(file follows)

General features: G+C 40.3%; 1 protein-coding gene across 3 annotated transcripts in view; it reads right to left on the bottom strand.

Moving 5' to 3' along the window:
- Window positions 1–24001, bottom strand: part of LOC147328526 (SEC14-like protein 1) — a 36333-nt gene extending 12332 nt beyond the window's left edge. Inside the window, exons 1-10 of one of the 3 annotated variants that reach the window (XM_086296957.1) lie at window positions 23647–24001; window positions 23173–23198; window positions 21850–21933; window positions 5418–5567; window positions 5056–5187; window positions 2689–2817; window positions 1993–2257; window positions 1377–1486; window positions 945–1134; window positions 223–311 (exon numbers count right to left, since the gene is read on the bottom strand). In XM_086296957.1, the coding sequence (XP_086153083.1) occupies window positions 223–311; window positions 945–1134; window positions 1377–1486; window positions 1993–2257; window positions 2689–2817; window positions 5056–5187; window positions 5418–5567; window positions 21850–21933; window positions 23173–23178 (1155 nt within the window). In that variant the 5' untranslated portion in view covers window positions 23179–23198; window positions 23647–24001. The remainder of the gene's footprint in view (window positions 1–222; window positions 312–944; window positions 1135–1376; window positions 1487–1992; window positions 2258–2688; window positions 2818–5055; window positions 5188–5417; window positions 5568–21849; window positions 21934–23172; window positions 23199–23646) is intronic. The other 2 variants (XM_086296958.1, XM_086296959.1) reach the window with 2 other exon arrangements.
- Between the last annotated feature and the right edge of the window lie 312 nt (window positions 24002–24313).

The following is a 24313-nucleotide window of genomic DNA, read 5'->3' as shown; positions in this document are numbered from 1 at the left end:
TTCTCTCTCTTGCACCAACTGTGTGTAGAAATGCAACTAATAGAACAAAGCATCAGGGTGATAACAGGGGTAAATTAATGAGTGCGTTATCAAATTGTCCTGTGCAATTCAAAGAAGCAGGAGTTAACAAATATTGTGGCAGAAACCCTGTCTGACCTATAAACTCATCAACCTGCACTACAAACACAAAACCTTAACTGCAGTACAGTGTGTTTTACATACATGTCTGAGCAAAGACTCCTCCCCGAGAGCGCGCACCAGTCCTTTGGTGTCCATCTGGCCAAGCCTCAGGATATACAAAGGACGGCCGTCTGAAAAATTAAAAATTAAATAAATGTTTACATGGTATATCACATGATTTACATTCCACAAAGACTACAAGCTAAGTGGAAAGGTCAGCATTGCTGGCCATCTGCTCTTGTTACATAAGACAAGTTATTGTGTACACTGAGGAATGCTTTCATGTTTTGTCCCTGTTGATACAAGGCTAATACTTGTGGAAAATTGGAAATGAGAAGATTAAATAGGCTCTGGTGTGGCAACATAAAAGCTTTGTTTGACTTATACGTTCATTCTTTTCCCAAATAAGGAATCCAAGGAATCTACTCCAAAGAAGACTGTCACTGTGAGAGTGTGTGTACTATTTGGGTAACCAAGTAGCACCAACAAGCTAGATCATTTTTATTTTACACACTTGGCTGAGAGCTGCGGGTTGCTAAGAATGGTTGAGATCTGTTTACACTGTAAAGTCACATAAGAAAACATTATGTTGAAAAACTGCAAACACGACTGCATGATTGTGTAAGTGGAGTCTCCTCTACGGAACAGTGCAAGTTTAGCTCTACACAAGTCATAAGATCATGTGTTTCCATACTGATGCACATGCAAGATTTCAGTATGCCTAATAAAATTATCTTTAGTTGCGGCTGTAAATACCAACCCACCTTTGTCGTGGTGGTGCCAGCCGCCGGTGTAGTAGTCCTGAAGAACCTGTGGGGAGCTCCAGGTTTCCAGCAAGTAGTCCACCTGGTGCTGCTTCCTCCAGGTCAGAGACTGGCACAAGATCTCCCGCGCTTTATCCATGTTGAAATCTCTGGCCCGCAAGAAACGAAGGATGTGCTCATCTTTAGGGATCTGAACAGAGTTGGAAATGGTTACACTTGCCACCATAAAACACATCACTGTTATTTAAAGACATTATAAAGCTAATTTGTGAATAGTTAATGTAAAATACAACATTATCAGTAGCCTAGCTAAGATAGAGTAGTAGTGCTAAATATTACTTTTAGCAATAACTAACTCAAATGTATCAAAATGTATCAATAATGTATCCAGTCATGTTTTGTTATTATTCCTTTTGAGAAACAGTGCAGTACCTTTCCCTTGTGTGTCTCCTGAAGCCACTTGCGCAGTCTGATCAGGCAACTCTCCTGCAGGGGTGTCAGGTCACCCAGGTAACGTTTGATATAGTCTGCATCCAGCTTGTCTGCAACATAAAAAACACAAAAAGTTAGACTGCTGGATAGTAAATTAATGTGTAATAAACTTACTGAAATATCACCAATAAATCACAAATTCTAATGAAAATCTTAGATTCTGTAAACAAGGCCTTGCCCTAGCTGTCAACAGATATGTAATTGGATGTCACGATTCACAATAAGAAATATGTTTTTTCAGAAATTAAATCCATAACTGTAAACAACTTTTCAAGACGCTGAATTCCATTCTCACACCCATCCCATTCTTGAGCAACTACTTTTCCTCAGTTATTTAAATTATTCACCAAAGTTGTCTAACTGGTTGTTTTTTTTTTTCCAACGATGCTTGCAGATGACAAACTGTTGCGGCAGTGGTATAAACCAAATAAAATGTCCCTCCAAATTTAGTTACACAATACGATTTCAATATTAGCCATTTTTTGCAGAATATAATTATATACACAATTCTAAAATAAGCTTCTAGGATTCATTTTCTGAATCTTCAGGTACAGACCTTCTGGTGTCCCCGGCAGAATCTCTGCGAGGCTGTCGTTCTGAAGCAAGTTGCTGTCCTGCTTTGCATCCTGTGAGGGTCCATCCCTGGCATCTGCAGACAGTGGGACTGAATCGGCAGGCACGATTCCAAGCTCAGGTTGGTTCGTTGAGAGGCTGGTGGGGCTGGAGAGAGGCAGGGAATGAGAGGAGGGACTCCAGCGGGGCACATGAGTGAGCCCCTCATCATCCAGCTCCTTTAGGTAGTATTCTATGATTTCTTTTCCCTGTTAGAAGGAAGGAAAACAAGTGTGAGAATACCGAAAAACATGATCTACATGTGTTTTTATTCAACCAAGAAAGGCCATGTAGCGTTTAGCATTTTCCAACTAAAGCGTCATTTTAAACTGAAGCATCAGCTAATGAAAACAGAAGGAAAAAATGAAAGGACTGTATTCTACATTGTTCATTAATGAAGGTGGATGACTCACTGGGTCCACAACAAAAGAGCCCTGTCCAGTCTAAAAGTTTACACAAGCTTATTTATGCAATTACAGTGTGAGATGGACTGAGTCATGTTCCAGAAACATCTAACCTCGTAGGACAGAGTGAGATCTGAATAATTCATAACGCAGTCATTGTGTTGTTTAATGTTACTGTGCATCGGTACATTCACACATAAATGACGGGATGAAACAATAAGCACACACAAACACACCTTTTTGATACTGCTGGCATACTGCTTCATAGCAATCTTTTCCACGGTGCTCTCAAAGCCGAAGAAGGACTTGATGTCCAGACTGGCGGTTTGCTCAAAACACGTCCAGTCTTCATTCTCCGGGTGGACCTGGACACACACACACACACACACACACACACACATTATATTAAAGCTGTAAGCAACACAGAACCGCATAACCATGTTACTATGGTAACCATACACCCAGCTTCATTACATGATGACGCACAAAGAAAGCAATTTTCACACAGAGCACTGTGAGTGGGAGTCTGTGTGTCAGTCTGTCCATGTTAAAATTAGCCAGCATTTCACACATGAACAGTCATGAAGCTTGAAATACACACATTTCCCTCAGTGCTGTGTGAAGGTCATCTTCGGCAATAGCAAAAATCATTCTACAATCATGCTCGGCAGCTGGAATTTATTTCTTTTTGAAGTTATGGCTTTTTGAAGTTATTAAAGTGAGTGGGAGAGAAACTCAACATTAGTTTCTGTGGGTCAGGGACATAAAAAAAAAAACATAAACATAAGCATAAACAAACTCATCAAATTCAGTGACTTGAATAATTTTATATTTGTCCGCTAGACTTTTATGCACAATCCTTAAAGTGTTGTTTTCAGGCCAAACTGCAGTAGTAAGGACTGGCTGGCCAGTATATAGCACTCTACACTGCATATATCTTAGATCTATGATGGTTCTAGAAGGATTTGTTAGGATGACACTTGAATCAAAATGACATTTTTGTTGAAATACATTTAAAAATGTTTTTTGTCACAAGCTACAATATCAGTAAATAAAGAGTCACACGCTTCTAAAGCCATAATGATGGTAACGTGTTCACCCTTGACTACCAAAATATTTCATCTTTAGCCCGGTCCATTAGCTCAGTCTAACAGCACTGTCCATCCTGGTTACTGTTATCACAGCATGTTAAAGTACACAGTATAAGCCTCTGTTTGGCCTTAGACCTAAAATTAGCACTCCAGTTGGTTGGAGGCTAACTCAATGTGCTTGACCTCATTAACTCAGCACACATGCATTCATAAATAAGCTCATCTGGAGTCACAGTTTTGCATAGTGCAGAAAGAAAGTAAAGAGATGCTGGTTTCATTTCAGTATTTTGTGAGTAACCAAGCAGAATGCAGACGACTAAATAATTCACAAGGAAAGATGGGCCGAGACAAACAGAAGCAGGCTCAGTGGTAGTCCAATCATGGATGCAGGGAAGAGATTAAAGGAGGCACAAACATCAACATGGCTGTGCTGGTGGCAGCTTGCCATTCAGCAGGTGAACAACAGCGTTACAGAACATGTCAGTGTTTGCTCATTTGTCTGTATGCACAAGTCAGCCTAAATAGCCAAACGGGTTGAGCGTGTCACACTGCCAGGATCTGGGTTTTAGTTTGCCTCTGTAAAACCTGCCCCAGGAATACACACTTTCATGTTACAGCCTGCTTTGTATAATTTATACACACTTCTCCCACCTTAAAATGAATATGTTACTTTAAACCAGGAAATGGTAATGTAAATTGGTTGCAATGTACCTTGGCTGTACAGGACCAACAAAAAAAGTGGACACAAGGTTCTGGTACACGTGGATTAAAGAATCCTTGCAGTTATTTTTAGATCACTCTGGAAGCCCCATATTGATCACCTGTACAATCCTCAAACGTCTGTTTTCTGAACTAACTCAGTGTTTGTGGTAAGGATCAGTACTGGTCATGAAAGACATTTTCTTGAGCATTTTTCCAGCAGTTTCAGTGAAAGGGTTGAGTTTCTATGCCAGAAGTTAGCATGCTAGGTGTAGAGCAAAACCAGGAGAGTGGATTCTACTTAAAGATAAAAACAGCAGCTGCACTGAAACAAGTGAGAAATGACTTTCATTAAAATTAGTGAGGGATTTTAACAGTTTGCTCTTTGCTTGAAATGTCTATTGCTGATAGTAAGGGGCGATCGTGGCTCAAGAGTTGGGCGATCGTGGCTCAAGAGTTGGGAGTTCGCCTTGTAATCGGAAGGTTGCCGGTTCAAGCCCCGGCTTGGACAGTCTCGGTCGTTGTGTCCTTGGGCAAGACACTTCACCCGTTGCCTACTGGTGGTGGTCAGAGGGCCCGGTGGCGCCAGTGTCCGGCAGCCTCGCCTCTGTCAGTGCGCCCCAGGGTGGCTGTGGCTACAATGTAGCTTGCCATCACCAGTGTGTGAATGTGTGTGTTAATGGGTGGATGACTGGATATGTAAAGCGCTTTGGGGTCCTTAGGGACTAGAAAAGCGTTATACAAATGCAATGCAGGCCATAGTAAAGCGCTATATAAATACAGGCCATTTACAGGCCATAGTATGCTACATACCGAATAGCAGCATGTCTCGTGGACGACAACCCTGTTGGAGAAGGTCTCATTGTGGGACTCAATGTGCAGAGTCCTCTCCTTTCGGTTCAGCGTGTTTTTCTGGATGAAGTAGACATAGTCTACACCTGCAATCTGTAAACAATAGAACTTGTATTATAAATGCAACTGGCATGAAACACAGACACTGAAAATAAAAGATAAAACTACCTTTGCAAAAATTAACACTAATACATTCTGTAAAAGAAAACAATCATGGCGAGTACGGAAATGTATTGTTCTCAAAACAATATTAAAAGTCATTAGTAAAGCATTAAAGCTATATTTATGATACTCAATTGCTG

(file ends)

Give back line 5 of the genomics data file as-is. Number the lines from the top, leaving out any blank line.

The following is a 24313-nucleotide window of genomic DNA, read 5'->3' as shown; positions in this document are numbered from 1 at the left end: